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Redirect HTTP to HTTPS in WordPress running behind a Google HTTP Load Balancer

We’ve setup a multi-node WordPress installation in Kubernetes running inside the Google Container Engine in the Google Cloud Environment. We’ve also created Google HTTP Load Balancer that routes traffic to our WordPress website. The load balancer is configured to accept requests for both http and https. The only reason why we’re exposing http is to allow people just typing to be redirected to https instead of just getting an error. This is of course very common and there are even plugins such as Easy HTTPS Redirection that can handle this for you. The problem is that we’re behind a load balancer so these plugins doesn’t work. To understand why let’s see what the Easy HTTPS Redirection actually does. All it does is to provide a convenient way to write the following rules to the .htaccess file in WordPress root directory:

What this does is to check if HTTPS is “off” (i.e. the request is just http) and if so redirect to https instead. This is fine if Apache does SSL termination but since we’re using the Google HTTP Load Balancer it won’t work. The reason is that ALL requests to our WordPress installation will be sent as HTTP from the load balancer and we’ll end up in an infinite redirection cycle. Fortunately Google follows the defacto standard of adding a header called X-Forwarded-Proto that contains the protocol (http or https) used to access the load balancer. Thus we can change our .htaccess file to include this instead:

Now we can access and be redirect to https . . . for a while! After a minute or so you’ll run into an error page saying that the request timed out. This page is served by the backend service created as a part of creating the Google Load Balancer. The reason we’re seeing this page is that our health check associated with the backend service has failed. But why? The health check makes a call to / (by default) using HTTP and since the backend service is located behind the load balancer no X-Forwarded-Proto header is added to the request. This means that the health check request gets a response that looks like similar to this:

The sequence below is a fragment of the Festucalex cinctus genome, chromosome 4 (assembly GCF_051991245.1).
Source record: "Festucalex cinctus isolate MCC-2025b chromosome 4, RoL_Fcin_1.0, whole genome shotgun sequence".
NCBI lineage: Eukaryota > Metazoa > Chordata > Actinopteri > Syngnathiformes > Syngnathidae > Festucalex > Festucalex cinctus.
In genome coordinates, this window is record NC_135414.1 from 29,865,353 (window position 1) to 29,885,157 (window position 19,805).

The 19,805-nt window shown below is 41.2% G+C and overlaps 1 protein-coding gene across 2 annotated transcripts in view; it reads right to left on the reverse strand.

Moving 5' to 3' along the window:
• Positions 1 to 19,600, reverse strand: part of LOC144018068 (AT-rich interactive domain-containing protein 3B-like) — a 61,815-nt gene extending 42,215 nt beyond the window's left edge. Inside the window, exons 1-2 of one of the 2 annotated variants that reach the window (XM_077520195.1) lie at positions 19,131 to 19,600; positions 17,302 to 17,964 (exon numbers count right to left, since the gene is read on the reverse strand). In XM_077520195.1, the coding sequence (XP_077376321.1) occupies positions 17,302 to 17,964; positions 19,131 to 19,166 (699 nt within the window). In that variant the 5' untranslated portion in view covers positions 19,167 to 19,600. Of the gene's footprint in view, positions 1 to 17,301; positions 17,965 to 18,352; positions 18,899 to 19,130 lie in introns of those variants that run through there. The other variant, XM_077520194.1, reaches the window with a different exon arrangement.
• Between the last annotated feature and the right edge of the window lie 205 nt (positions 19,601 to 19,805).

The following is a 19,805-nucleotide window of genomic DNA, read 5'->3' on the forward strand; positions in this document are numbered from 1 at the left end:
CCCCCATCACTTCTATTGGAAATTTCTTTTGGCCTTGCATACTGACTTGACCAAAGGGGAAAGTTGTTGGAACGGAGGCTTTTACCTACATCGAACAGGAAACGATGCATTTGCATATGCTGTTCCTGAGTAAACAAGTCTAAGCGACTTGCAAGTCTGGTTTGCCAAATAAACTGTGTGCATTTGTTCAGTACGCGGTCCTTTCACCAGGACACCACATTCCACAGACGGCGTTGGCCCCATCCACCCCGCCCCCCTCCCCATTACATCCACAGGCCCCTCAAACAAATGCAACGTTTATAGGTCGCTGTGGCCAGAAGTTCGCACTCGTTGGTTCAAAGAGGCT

The problem is that the health doesn’t follow redirects and the response must return a 200 OK which means that it will interpret this response as a failure! And soon enough it’ll mark this backend service as failed and the load balancer will not forward any more requests to it (which means that we’ll see the error page described earlier). Your initial reaction might be the same as mine, can’t we just add the X-Forwarded-Proto to our health checker and this way trick Apache that we’re behind a load balancer? Unfortunately Google does not allow you to add a header to the health check so this won’t work. The workaround I came up with instead is to add a query parameter to the path used by the health checker, for example /?healthCheck=true. Now we need to update the .htaccess file to only redirect if X-Forwarded-Proto is not “https” AND the query string does not contain healthCheck=true. This is how it’s done:

And that’s it! This means that we’ll allow the Google health checker to access our page using HTTP but all other requests are redirected to HTTPS.


Even though I managed to get this working in the end I find it quite unfortunate that the Google health checker doesn’t support adding headers. This would have simplified not only this use case but also other cases where (for example) your health check is protected by basic authentication. Now one has to resort to various work arounds to get things working correctly.

One Comment

  1. […] of issues when we were trying to redirect our WordPress instance from http to https as described in this blog. I’ve created an issue for this that has been accepted so hopefully this will be available in […]

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